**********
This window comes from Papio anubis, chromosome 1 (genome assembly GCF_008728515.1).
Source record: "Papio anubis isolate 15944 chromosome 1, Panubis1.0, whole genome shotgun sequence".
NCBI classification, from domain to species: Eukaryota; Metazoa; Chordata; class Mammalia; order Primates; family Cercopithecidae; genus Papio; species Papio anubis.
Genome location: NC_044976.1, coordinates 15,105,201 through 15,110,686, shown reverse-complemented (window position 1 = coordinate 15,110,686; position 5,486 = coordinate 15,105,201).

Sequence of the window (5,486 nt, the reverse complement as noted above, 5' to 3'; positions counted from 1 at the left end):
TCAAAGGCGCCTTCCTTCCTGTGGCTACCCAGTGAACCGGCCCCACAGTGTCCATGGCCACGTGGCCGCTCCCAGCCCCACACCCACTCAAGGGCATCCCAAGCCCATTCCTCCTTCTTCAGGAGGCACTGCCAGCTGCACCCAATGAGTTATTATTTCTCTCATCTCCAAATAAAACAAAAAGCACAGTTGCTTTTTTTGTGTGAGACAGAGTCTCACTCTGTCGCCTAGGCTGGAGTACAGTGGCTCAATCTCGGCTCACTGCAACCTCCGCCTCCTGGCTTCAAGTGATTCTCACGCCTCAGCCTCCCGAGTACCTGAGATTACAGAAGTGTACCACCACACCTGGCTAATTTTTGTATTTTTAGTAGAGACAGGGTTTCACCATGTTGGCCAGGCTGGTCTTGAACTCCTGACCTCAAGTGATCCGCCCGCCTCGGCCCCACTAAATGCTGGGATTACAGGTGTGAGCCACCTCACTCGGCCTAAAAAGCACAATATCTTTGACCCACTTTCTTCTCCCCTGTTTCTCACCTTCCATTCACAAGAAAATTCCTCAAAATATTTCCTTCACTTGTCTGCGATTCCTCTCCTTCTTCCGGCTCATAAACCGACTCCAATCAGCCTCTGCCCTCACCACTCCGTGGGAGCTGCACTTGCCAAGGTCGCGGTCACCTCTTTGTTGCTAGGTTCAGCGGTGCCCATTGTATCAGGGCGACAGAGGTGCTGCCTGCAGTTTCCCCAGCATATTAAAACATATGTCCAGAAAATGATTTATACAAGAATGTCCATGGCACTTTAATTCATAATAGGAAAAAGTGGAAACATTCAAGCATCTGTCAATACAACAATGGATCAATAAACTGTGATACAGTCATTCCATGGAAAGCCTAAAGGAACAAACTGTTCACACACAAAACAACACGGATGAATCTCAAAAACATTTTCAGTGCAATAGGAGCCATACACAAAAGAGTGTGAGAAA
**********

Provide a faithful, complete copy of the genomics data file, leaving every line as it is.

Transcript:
This window comes from Papio anubis, chromosome 1 (genome assembly GCF_008728515.1).
Source record: "Papio anubis isolate 15944 chromosome 1, Panubis1.0, whole genome shotgun sequence".
NCBI classification, from domain to species: Eukaryota; Metazoa; Chordata; class Mammalia; order Primates; family Cercopithecidae; genus Papio; species Papio anubis.
Genome location: NC_044976.1, coordinates 15,105,201 through 15,110,686, shown reverse-complemented (window position 1 = coordinate 15,110,686; position 5,486 = coordinate 15,105,201).

Sequence of the window (5,486 nt, the reverse complement as noted above, 5' to 3'; positions counted from 1 at the left end):
TCAAAGGCGCCTTCCTTCCTGTGGCTACCCAGTGAACCGGCCCCACAGTGTCCATGGCCACGTGGCCGCTCCCAGCCCCACACCCACTCAAGGGCATCCCAAGCCCATTCCTCCTTCTTCAGGAGGCACTGCCAGCTGCACCCAATGAGTTATTATTTCTCTCATCTCCAAATAAAACAAAAAGCACAGTTGCTTTTTTTGTGTGAGACAGAGTCTCACTCTGTCGCCTAGGCTGGAGTACAGTGGCTCAATCTCGGCTCACTGCAACCTCCGCCTCCTGGCTTCAAGTGATTCTCACGCCTCAGCCTCCCGAGTACCTGAGATTACAGAAGTGTACCACCACACCTGGCTAATTTTTGTATTTTTAGTAGAGACAGGGTTTCACCATGTTGGCCAGGCTGGTCTTGAACTCCTGACCTCAAGTGATCCGCCCGCCTCGGCCCCACTAAATGCTGGGATTACAGGTGTGAGCCACCTCACTCGGCCTAAAAAGCACAATATCTTTGACCCACTTTCTTCTCCCCTGTTTCTCACCTTCCATTCACAAGAAAATTCCTCAAAATATTTCCTTCACTTGTCTGCGATTCCTCTCCTTCTTCCGGCTCATAAACCGACTCCAATCAGCCTCTGCCCTCACCACTCCGTGGGAGCTGCACTTGCCAAGGTCGCGGTCACCTCTTTGTTGCTAGGTTCAGCGGTGCCCATTGTATCAGGGCGACAGAGGTGCTGCCTGCAGTTTCCCCAGCATATTAAAACATATGTCCAGAAAATGATTTATACAAGAATGTCCATGGCACTTTAATTCATAATAGGAAAAAGTGGAAACATTCAAGCATCTGTCAATACAACAATGGATCAATAAACTGTGATACAGTCATTCCATGGAAAGCCTAAAGGAACAAACTGTTCACACACAAAACAACACGGATGAATCTCAAAAACATTTTCAGTGCAATAGGAGCCATACACAAAAGAGTGTGAGAAA